The songs, passed from parent to child at the crib, kept the ancient tongue pure, but even these held only traditional meaning. No Siritoch could have translated phrase by phrase from the song into Epanishai, or even into the dialect. This song was the river; another was the stars. The words and the melody were fused; they meant themselves, no more and no less: they were the Music.
And the Epanishai felt this, but they did not understand. In fear they called the Siritoch witch-people and their music incantations. At the same time they treasured the spell. They felt in it the dark groping of the roots of their own dawn-tree and the lifting of its branches toward the sun, and they yearned to be swept toward a depth of joy, endurance, and serenity that most of them could never plumb.
So Doranath and Farnol sang words whose lost meanings were perfectly understood, while the Epanishai stood silent, their drinking horns forgotten in their hands, stirred by the glimpse of trembling stars, the dark waters of the luminous sea, the soaring of the eagle around dread, forbidden crags. And when the song passed into silence, they could not quite remember what they had felt, but they wiped tears from their eyes.
The youngest adults of the troupe had donned dancing cloaks and the Epanishai pressed back to give them room. There was a pause. The youth and the girl stood facing each other, an arm’s length of emptiness separating their extended hands. Then the music commenced – flute and lute and the wordless descant of a woman’s voice, and the throbbing of a tabor to mark the rhythm.
In a moment boy and girl began to move – circling slowly, always facing, never touching – swaying to and fro, bending and stretching – two willow wands caught in the winds of the music. The movement grew swifter, the tempo more demanding. The eyes of the dancers bound them together, their glances never parting even when their bodies turned. Still those bodies within the floating cloaks did not meet, and the watchers began to desire their contact – to wait with breathless pain to see arms and torsos entwine as intensely as the eye beams.
But some in the crowd gazed more at the minstrels than at the dancers – at the solemn little boy who beat the low-toned drum – at the woman whose fingers moved over the twelve-stringed lute as tenderly as if it were her child – at the man whose fluting brooded, one with the woman’s chanting, like the shadow of an oak tree on a starlit night. The woman’s eyes were the color of swirling gray river mist touched by the sun; the man’s were moss green and leaf color, the forest floor dappled with sunlight. The watchers did not look long into those eyes, which like the pulsing of the instruments spoke of things more ancient, more golden, and more living than the Epanishai could bear to contemplate.
The tempo had grown – not frantic, such a word might never conjure up the mood – but stretched to a tension that could only break. And then it did break – the boy and girl had come together, she bent backward in his arms while he bowed above her body. For a moment all was suspended. The Music was silent. If the dancers should never move, the world would hang timeless for eternity.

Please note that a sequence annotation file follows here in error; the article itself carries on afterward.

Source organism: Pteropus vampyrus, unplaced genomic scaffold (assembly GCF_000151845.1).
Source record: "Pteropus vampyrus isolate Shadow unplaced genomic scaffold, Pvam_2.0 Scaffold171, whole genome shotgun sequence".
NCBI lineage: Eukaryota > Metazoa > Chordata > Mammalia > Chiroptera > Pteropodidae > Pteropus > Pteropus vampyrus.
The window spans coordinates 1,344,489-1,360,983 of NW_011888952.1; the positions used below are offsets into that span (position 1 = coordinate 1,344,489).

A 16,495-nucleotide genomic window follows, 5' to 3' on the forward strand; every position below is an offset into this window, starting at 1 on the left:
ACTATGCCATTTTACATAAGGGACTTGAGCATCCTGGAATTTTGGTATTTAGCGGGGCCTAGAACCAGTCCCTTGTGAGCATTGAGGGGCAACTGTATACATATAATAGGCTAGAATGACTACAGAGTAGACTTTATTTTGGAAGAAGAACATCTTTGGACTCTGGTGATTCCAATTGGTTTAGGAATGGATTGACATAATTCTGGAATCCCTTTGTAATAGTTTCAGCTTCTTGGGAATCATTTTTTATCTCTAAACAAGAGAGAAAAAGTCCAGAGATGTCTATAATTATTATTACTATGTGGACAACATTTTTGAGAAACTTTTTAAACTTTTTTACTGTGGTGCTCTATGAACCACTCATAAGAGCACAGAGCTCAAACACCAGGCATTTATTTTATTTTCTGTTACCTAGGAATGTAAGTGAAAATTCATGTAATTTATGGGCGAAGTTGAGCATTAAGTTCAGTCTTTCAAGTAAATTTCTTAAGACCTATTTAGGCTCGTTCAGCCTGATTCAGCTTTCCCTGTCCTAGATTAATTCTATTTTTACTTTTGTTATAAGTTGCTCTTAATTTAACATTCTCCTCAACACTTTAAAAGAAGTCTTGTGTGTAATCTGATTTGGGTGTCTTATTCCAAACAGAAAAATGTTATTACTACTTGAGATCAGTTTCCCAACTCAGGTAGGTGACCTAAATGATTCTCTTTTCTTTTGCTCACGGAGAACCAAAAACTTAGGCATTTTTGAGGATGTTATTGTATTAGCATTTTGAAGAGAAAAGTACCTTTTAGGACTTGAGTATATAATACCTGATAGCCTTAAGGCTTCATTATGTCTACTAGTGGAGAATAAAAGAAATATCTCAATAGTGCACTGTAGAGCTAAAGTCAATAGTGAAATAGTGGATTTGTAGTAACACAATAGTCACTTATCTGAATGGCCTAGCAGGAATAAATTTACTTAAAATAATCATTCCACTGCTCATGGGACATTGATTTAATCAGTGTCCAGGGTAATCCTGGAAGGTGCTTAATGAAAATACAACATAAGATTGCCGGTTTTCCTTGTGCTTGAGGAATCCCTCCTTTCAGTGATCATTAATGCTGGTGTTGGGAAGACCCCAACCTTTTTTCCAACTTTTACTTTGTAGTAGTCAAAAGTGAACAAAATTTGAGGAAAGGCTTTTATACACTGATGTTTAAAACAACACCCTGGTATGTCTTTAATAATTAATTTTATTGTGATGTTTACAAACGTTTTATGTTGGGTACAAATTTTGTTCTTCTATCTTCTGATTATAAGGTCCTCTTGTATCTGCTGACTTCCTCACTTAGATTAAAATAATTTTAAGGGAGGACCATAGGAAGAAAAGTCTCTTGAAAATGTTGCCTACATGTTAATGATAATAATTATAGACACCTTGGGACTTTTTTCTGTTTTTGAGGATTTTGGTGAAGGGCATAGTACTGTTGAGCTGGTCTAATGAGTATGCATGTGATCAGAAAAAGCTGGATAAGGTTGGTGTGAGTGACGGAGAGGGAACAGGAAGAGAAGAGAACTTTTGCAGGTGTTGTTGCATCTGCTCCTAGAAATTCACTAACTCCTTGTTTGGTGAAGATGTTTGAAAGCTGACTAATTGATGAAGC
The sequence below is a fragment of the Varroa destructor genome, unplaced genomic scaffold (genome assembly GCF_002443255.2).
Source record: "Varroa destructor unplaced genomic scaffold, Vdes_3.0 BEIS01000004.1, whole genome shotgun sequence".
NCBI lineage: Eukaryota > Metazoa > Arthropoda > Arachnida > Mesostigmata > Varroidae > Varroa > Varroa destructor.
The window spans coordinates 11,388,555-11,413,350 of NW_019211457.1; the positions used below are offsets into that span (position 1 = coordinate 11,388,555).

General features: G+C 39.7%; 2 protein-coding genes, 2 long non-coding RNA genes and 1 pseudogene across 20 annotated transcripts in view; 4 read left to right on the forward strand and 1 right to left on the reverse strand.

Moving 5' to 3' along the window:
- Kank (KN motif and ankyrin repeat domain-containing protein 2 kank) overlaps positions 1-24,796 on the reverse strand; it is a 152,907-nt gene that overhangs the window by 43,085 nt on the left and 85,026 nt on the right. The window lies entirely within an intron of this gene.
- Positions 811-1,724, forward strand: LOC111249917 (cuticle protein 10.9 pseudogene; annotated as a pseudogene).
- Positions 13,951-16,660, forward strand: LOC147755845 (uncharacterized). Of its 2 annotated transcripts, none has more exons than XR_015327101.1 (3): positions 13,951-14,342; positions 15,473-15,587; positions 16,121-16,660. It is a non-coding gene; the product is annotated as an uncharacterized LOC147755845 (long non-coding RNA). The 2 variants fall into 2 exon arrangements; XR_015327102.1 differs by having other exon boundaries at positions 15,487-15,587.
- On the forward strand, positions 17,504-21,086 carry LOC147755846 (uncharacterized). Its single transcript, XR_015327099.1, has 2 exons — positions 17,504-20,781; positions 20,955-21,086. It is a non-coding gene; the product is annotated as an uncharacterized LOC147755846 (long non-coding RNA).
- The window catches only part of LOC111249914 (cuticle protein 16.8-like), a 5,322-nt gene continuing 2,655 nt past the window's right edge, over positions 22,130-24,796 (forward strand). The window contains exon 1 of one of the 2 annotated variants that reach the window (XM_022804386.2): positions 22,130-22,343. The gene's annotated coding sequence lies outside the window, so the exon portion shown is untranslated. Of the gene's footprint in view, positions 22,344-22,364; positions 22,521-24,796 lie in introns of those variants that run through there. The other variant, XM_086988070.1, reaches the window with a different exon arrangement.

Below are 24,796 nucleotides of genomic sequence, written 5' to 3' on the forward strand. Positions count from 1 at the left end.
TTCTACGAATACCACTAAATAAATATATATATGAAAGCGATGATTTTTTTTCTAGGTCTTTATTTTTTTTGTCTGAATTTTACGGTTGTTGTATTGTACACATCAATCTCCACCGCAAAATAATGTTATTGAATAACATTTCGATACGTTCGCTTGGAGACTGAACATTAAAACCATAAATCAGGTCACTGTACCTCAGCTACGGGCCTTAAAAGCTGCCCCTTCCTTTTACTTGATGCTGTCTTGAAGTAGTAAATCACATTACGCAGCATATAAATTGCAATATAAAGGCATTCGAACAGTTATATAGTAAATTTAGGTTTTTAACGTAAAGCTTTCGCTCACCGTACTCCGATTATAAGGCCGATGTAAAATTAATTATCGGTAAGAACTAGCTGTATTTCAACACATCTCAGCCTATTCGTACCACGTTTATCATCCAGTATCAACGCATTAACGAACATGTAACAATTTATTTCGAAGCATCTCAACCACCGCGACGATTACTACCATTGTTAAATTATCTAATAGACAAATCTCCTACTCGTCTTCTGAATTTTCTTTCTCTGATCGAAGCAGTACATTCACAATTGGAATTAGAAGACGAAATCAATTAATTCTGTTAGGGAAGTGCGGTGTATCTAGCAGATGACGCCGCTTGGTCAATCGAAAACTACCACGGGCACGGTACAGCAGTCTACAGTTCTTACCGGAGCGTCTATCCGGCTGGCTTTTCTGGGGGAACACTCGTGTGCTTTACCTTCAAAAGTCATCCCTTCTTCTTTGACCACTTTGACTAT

But the dancers did move, springing apart and darting from the hall through yielding revelers. And the Epanishai sighed, vaguely disappointed, half relieved. What they had experienced was too strong for them. They were glad to be done with it – they wanted it again – it made them angry to be at once so shaken and so unsatisfied.
And so someone called for Epanishai songs – ”Enough of this dirge-playing!” – and someone called for a dance tune – “To stamp the foot to! That’s the way to hoof it!” – and soon the rousing rhythms had cast out the stars and sealed up the depths of the ocean and bound the eagle’s wings. The Epanishai danced – reels and jigs and circles that drove faster and faster until one nearly fell dead from laughter and breathlessness.
The ale flowed and the mead was brought out. The crowd grew unruly and inattentive; they could hardly hear the music and made little attempt to keep its rhythm. Some, drunken, called the Siritoch “pasty-face” and “wool-sucker” and more obscene epithets, while others, scarcely more sober, tried to repress them. “You want a curse on you? You want a two-headed calf like last year?” “You want to see your daughter violated?” “Faugh, those tales are rot! These lily-loined runts haven’t the stomach to bed a stout Epanishai woman!”
“It’s time to take the money,” said Horbet quietly, “and leave before our welcome goes before us.”
I could quote a whole array of passages to illustrate
why I think you'll relish this book, but I have to stop.
Please do pick up a copy!
Ebooks are only $2.99!
And come to my event if you're on Facebook!
There will be prizes of free books!